Yotam Ottolenghi on the most important ingredient in any kitchen: diversity

一世t has always been a great strength that there are so many international influences in the hospitality sector in this country: they enrich it, they make it interesting, they make it fun. “我们的圣帕特里克节对 Michael Bublé 来说就像圣诞节, the perfect storm of the pandemic and Brexit is severely affecting that diversity.

In my restaurants, we have seen a substantial number of people leave and go back to Europe over the past year and a half, and not enough people are coming to fill the places of those who have left; it’s really crippling the industry.

It makes hiring and keeping talent, from the commis chefs and the kitchen porters to experienced head chefs and managers, very competitive. We even had a guy we had hired in the morning walk out halfway through his shift because he said he’d had a better job offer. There is one positive: I do see more Britons coming to work in the sector, which is great, but there are nowhere near enough, leaving us at risk of no longer being a global leader in food.

When I first came to the UK from Israel in 1997, many years before Brexit, Europeans were everywhere. There were French and Germans and Italians and Greeks and Scandinavians at all levels of the hospitality industry – I’ve worked with people from all of those countries over the years. I’d say that at least 60% of the jobs were taken by immigrants, most of them from Europe.

My own story is one of immigration: when I set up the Ottolenghi deli in London in 2002, all bar two of the people starting it up with me were immigrants. My partners were Sami Tamimi, a Palestinian, and Noam Bar, an Israeli. Everything we brought was from another part of the world. There was obviously a strong Middle Eastern feel to the ingredients, the techniques, the dishes – and it was a wonderful and very satisfying feeling to bring the food that I grew up with here – alongside north African, southern European and antipodean influences.

The UK was very open in its acceptance of food from the rest of the world and I am grateful for that. In other parts of Europe – Italy and France being the most typical examples – there is a strong patriotic tradition of cooking. Twenty years ago, there was a kind of an apologetic tone when it came to British food. There’s much less of that today.

Watching the mood in some quarters of the UK turn against immigration has been hard. I always felt it was a terrible shame that the inequalities people experience in British societies are attributed to immigration. Over the years I’ve felt sorry, angry, misunderstood, because people have made that confusion between immigrants and social issues; they have the wrong target.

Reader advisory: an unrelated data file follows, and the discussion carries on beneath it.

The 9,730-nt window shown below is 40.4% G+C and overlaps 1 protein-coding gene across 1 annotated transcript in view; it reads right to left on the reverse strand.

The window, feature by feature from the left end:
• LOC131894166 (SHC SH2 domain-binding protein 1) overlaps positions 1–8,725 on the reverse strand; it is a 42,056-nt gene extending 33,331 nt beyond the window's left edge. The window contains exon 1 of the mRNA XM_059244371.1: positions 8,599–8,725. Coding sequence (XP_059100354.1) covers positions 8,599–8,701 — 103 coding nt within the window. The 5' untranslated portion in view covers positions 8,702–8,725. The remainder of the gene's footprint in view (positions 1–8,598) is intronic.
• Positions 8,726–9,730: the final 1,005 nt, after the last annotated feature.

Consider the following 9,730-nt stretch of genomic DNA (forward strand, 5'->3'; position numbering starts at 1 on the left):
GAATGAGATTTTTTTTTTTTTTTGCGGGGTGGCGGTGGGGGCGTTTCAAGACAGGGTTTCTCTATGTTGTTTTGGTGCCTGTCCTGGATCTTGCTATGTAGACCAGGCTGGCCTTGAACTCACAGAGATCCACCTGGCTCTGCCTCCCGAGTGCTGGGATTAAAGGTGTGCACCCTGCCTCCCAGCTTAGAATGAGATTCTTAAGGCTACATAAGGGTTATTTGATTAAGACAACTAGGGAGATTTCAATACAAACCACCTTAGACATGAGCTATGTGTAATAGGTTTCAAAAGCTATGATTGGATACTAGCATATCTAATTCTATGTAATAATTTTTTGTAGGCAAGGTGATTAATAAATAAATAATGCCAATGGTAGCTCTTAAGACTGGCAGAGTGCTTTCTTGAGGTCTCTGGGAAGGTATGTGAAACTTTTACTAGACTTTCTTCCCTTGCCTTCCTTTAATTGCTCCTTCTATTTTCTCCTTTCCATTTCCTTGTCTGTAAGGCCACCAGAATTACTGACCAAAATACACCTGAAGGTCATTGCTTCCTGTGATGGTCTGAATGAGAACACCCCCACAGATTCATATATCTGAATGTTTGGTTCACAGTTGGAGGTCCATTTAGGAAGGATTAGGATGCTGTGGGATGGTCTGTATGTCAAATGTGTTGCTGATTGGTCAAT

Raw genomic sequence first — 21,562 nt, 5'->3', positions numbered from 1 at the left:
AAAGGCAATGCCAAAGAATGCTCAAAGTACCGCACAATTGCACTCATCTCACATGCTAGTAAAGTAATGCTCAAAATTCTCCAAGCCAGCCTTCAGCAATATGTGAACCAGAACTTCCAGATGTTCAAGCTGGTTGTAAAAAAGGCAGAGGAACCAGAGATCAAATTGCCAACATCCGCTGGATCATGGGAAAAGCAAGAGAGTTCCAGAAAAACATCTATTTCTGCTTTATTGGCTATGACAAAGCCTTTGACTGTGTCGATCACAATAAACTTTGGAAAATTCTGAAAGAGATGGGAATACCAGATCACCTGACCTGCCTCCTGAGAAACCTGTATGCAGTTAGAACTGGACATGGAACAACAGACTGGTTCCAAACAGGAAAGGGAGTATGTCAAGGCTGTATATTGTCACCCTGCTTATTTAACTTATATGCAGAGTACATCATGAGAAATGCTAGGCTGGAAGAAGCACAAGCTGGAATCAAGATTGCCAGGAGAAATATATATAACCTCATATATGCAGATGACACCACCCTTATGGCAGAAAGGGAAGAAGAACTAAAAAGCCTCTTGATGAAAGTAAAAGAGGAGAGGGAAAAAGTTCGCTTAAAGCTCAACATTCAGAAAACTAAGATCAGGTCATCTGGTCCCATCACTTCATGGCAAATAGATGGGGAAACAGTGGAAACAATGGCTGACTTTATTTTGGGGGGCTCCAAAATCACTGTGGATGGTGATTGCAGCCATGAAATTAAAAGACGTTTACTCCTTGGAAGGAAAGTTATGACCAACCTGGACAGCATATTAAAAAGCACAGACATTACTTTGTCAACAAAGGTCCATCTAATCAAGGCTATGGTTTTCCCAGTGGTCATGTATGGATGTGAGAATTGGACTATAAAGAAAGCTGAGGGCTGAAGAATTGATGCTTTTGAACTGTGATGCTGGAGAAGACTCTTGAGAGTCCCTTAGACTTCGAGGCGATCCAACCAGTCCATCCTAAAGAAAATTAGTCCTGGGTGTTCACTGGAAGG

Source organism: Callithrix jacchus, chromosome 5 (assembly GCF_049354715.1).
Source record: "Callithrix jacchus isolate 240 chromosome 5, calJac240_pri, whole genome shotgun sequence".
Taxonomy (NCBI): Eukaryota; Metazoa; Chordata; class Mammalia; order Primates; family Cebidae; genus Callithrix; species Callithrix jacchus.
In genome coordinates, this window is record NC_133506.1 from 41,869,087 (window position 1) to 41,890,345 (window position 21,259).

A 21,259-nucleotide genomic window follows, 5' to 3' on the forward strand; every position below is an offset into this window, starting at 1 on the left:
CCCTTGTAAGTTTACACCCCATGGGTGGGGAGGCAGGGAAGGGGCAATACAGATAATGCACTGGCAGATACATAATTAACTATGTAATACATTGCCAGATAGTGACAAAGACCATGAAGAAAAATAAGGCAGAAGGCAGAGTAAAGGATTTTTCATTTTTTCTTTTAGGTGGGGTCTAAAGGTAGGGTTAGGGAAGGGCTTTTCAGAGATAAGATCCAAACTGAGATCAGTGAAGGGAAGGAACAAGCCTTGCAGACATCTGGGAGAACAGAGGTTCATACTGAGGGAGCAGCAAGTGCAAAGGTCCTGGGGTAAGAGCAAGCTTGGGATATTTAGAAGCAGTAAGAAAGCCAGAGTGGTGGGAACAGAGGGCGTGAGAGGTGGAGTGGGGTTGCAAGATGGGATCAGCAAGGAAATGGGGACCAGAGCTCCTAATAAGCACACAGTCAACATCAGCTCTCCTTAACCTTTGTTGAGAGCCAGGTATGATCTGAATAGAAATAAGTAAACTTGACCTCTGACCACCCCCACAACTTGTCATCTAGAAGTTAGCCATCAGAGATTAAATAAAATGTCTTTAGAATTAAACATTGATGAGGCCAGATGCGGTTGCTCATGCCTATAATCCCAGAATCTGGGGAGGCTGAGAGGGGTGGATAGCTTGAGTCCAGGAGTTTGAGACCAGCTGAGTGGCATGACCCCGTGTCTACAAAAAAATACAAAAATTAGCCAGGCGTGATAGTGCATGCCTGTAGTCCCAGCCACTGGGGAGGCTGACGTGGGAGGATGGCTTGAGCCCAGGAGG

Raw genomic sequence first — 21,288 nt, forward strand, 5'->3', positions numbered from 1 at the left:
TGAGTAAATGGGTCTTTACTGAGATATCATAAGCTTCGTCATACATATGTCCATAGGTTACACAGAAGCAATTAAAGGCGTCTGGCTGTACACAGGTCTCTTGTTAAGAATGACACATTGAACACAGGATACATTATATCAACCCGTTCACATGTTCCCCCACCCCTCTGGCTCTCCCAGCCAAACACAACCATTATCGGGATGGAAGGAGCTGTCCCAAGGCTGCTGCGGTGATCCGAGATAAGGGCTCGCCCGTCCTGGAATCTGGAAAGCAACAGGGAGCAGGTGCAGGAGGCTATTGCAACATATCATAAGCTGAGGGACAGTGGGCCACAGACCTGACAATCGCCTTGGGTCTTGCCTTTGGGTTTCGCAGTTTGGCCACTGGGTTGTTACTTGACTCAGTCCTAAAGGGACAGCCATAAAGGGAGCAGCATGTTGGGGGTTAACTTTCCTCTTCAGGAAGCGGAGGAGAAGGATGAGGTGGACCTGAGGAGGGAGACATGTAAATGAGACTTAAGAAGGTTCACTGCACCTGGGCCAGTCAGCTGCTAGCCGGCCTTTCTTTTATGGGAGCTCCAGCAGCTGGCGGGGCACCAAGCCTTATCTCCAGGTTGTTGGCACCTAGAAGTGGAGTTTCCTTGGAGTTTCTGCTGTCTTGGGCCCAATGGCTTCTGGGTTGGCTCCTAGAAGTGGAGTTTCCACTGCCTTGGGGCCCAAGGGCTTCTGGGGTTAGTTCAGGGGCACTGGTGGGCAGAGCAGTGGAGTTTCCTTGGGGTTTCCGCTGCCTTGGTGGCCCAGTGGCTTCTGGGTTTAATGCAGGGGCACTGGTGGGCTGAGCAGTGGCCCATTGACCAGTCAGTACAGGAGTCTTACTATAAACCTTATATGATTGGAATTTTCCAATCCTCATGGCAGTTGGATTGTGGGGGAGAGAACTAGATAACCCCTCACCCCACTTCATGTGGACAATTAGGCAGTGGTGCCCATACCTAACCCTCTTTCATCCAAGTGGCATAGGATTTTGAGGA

Like other cultural phenomena, food is enriched by interaction between different cultures – we wouldn’t have all the incredible cuisines without having absorbed people from all over the world. You can get some of the best Sri Lankan, Persian, Malaysian, Lebanese, 越南文, 中国人, even Mexican restaurants here, thanks to people who have immigrated. The diversity, the plurality, the pure deliciousness of food in this country today would not have been the same had it not been for those who have come, cooked their food and made their cultures thrive in a hospitable environment. People really take it for granted.

In the 60s and 70s, you could only get olive oil from a pharmacy. You could only get pomegranates in speciality shops in London owned by Iranians and Arabs; herb and spice selections were a lot smaller; even aubergines were hard to find. People think that hummus, which is now a staple spread in the UK, has always been here. But that was not the case 25 几年前.

In a restaurant kitchen, cultural differences make for interesting interactions. Years ago, I worked with a totally inexperienced but hard-working young guy from Malaysia. I will never forget the time I asked him to make fruit salad. He went and picked out the ingredients – and returned with a bowl full of fruit with a pile of tomatoes on top.

One dish we cooked at my restaurant Nopi was the product of having a Catalan chef in the kitchen. Scully, the head chef, was working on a take on a Moroccan pastilla, which is a sweetmeat pie. He wanted to make this incredibly rich, beautiful dish even more special. The Catalan chef suggested adding a layer of spinach cooked the Catalan way – sweet and sour with pine nuts – and it just worked so well with the Moroccan flavours, the cinnamon and shredded meat. People bring their heritage in this way and enrich menus in restaurants across the country.

Many of our staff are still from the EU, and I would love to find a way for them to keep on being allowed to come. It would be the most incredible thing if the government could understand the predicament of the sector, but also the benefits that immigrants bring. I don’t want to turn back time, and we need to accept that we’re in a different world post-Brexit. But I would love recognition of how incredible this industry has been for our culture. It has meant that tourists come from all over the world to try our food. We have exported celebrity chefs internationally, and it brings so much not only in terms of our wellbeing, but also our economy.

When immigrants are allowed to work in our kitchens and on restaurant floors, and to start their own ventures, everybody gains.

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